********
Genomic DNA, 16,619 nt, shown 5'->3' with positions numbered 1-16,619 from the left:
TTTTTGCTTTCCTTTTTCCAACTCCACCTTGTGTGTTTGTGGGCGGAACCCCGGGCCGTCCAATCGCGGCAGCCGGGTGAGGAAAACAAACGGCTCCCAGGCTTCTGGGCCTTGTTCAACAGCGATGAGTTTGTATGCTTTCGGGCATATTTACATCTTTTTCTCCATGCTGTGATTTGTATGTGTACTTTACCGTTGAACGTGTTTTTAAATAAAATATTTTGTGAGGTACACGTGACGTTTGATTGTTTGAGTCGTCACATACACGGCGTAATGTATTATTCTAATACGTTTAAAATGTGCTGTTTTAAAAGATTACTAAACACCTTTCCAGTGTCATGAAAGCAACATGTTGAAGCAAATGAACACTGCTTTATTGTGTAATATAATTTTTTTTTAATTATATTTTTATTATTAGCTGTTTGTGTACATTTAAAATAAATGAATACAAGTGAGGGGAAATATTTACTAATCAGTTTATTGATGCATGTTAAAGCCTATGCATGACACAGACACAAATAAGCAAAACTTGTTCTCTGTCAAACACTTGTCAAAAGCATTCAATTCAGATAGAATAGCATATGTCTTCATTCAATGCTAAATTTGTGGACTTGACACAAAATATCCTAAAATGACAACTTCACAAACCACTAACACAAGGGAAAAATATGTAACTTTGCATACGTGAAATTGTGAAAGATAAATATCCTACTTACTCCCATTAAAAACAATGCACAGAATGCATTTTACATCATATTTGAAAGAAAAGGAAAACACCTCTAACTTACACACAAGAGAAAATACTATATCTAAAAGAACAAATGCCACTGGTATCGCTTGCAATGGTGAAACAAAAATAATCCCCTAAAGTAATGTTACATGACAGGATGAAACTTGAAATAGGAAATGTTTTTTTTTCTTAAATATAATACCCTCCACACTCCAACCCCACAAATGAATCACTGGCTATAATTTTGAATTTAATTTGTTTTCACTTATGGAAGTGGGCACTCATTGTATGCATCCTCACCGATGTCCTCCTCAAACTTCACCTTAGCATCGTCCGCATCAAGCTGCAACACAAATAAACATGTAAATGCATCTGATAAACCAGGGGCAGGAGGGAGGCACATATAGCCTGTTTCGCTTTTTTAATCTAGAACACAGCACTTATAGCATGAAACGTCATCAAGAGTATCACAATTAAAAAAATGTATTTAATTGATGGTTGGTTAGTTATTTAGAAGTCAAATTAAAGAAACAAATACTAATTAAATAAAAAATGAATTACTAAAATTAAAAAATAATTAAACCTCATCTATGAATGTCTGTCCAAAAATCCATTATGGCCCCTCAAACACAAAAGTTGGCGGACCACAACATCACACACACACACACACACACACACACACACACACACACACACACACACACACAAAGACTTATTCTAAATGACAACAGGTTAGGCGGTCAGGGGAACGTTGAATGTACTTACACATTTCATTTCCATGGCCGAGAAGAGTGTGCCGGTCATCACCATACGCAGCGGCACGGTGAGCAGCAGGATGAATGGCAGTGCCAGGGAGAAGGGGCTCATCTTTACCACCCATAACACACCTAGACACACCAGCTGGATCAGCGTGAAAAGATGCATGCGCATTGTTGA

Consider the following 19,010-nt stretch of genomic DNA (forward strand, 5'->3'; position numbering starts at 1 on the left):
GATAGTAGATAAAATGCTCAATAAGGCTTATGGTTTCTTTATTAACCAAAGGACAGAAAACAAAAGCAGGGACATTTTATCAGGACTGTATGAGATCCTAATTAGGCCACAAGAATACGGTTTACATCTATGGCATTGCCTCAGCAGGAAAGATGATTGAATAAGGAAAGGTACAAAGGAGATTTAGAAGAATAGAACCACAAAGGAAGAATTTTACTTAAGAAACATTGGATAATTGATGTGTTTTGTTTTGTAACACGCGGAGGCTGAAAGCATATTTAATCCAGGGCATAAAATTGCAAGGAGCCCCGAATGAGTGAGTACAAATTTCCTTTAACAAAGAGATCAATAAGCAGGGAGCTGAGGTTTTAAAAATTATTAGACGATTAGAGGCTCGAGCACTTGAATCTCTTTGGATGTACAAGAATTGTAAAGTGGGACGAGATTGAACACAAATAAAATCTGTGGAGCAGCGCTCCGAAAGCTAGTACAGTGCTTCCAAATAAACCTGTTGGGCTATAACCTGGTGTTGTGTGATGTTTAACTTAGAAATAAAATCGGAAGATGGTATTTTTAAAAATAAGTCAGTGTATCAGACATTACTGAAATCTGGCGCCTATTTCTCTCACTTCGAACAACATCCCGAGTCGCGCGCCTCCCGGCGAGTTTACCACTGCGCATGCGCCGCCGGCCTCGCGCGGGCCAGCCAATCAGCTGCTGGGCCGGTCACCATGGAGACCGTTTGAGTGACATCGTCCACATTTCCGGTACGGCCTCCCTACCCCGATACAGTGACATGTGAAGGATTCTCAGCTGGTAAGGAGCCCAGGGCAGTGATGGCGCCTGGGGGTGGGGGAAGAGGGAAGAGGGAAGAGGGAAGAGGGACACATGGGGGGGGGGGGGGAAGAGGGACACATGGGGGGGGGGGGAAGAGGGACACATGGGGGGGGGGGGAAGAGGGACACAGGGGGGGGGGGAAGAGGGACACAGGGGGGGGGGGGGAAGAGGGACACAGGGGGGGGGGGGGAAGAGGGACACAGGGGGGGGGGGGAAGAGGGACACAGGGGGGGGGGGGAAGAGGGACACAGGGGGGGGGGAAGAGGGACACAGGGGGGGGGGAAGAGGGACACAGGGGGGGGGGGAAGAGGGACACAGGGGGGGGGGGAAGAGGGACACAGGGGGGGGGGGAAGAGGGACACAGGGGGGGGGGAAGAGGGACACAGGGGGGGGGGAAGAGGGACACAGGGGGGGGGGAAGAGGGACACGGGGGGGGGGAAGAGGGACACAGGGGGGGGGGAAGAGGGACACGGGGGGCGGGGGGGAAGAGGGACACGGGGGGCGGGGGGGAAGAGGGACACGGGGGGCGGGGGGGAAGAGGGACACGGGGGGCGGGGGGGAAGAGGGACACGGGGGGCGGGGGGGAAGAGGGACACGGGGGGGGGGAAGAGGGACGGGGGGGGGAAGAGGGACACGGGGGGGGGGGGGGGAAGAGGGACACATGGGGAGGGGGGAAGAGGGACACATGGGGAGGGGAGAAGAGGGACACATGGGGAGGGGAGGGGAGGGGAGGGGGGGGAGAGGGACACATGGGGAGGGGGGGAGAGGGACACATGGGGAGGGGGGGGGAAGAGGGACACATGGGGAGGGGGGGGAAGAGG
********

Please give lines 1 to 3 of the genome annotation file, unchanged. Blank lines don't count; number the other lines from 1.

Genomic DNA, 16,619 nt, shown 5'->3' with positions numbered 1-16,619 from the left:
TTTTTGCTTTCCTTTTTCCAACTCCACCTTGTGTGTTTGTGGGCGGAACCCCGGGCCGTCCAATCGCGGCAGCCGGGTGAGGAAAACAAACGGCTCCCAGGCTTCTGGGCCTTGTTCAACAGCGATGAGTTTGTATGCTTTCGGGCATATTTACATCTTTTTCTCCATGCTGTGATTTGTATGTGTACTTTACCGTTGAACGTGTTTTTAAATAAAATATTTTGTGAGGTACACGTGACGTTTGATTGTTTGAGTCGTCACATACACGGCGTAATGTATTATTCTAATACGTTTAAAATGTGCTGTTTTAAAAGATTACTAAACACCTTTCCAGTGTCATGAAAGCAACATGTTGAAGCAAATGAACACTGCTTTATTGTGTAATATAATTTTTTTTTAATTATATTTTTATTATTAGCTGTTTGTGTACATTTAAAATAAATGAATACAAGTGAGGGGAAATATTTACTAATCAGTTTATTGATGCATGTTAAAGCCTATGCATGACACAGACACAAATAAGCAAAACTTGTTCTCTGTCAAACACTTGTCAAAAGCATTCAATTCAGATAGAATAGCATATGTCTTCATTCAATGCTAAATTTGTGGACTTGACACAAAATATCCTAAAATGACAACTTCACAAACCACTAACACAAGGGAAAAATATGTAACTTTGCATACGTGAAATTGTGAAAGATAAATATCCTACTTACTCCCATTAAAAACAATGCACAGAATGCATTTTACATCATATTTGAAAGAAAAGGAAAACACCTCTAACTTACACACAAGAGAAAATACTATATCTAAAAGAACAAATGCCACTGGTATCGCTTGCAATGGTGAAACAAAAATAATCCCCTAAAGTAATGTTACATGACAGGATGAAACTTGAAATAGGAAATGTTTTTTTTTCTTAAATATAATACCCTCCACACTCCAACCCCACAAATGAATCACTGGCTATAATTTTGAATTTAATTTGTTTTCACTTATGGAAGTGGGCACTCATTGTATGCATCCTCACCGATGTCCTCCTCAAACTTCACCTTAGCATCGTCCGCATCAAGCTGCAACACAAATAAACATGTAAATGCATCTGATAAACCAGGGGCAGGAGGGAGGCACATATAGCCTGTTTCGCTTTTTTAATCTAGAACACAGCACTTATAGCATGAAACGTCATCAAGAGTATCACAATTAAAAAAATGTATTTAATTGATGGTTGGTTAGTTATTTAGAAGTCAAATTAAAGAAACAAATACTAATTAAATAAAAAATGAATTACTAAAATTAAAAAATAATTAAACCTCATCTATGAATGTCTGTCCAAAAATCCATTATGGCCCCTCAAACACAAAAGTTGGCGGACCACAACATCACACACACACACACACACACACACACACACACACACACACACACACACACACAAAGACTTATTCTAAATGACAACAGGTTAGGCGGTCAGGGGAACGTTGAATGTACTTACACATTTCATTTCCATGGCCGAGAAGAGTGTGCCGGTCATCACCATACGCAGCGGCACGGTGAGCAGCAGGATGAATGGCAGTGCCAGGGAGAAGGGGCTCATCTTTACCACCCATAACACACCTAGACACACCAGCTGGATCAGCGTGAAAAGATGCATGCGCATTGTTGA

Consider the following 19,010-nt stretch of genomic DNA (forward strand, 5'->3'; position numbering starts at 1 on the left):